Lagos got me today. The traffic was legendary – call it Traffic Monday which has become a norm every Monday. To meet an appointment to a client who arrived yesterday from Japan, I had to jump into okada when it became clear the taxi could not get me to the destination on time. Taxi was slow, Marwa was not helpful but okada saved the day. I did not believe it but that was it – moving fast, meandering across the traffic to beat the clock!
People, we need a real solution to Lagos traffic. Traveling from local airport to Victoria Island was taking four hours. That should not have taken more than 46 minutes. It was crazy.
I propose for Lagos state government to begin immediate discussions with neighboring states to move some of the business hubs therein. Do not bank on that though, as doing so will mean that Lagos will lose some tax revenues to the states. So, for Lagos state government, that would not be a good idea, even though it may help the region!
Yet, what we have in Lagos is not sustainable – this city will crash under severe traffic, in ten years, if nothing strategic is done. The Atlantic City should have been built in Ogun State to re-distribute traffic from the Island to the Mainland. All that Lagos State needs to do is to work out a tax revenue sharing formula with the neighboring states.
But that is easier said than done since Nigerian law is still primitive in that space on where earnings or incomes are taxed. Afterall, Nasarawa State houses most people that work in Abuja, and most of those Abuja workers living in Nasarawa state do not pay taxes to Nasarawa state government.
That is why I have pushed for a new tax policy in Nigeria: have a tax system that stimulates local participation and innovation. A situation where you live in one state and pays 100% of your state to another state where you are employed in faulty. Perhaps your kids attend the local schools where you live, and yet you are not contributing anything in that local economy’s revenue. Today, Nasarawa state poorer citizens are carrying the loads of many richer Abuja workers. It needs to change.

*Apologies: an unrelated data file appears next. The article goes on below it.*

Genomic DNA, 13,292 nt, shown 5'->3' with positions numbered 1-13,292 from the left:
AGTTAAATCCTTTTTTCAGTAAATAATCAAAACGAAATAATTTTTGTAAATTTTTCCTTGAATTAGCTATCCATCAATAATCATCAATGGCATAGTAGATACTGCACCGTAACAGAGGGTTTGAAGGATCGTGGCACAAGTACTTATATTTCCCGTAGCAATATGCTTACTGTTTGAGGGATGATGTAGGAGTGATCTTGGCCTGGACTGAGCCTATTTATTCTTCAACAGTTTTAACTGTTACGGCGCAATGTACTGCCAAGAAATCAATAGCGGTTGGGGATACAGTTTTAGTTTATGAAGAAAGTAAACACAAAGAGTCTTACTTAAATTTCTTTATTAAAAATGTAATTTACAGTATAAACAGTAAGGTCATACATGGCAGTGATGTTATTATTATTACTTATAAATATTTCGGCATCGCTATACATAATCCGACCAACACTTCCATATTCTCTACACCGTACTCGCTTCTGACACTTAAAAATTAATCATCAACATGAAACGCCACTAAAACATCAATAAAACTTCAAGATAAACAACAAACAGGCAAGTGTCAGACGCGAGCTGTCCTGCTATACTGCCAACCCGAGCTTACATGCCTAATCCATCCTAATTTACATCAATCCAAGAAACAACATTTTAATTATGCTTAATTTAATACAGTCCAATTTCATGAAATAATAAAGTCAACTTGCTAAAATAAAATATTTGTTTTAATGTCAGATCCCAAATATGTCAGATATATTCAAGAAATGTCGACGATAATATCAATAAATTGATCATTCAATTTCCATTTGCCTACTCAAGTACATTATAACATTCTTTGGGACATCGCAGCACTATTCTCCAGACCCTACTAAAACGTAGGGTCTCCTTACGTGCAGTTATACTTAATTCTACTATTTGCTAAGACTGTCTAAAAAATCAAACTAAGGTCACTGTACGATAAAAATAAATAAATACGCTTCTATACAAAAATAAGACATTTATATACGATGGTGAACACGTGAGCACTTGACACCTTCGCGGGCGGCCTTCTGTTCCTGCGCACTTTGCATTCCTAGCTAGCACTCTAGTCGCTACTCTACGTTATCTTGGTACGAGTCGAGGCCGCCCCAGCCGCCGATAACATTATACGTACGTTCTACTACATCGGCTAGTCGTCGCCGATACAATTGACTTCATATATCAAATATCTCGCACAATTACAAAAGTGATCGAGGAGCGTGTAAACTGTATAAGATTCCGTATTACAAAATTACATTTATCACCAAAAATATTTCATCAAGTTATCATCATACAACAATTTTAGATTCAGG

Inability to effectively collect online tax may not look like a threat today but as more business systems move online, new models for tax collection including online tax would become critical. Whenever you pay that Guardian Newspaper advert, you have to send that VAT money. But since you have been paying for the Facebook and Google adverts, nothing like that has happened. It should be a concern because even though we do most things online, we still exist in the physical world where government needs resources to provide social services.
Certainly, we need a new model on tax collection and that would require new tools and processes. We cannot allow the web to destroy the value associated with tax even as it continues to redesign the structures of many other areas. Nigeria desperately needs innovation on online tax collection.
If we have a system that balances where you work and where you pay tax, the promise of getting Lagos State and neighboring states to work out how to shift some firms from Lagos state to say Ogun state may become tax-possible.
As those companies move, the traffic will follow. But it is possible the companies will not make the calls unless governments facilitate the exodus through incentives. Today, any government that does that would be seen as careless in an era where state governments continue to work hard to attract new firms: for instance, no Lagos state governor would like to be remembered as the person asking existing Lagos companies to move to other states, even if to save Lagos from traffic armageddon. When you examine all the elements, you would agree that only a federal change in our tax code would fix the paralysis.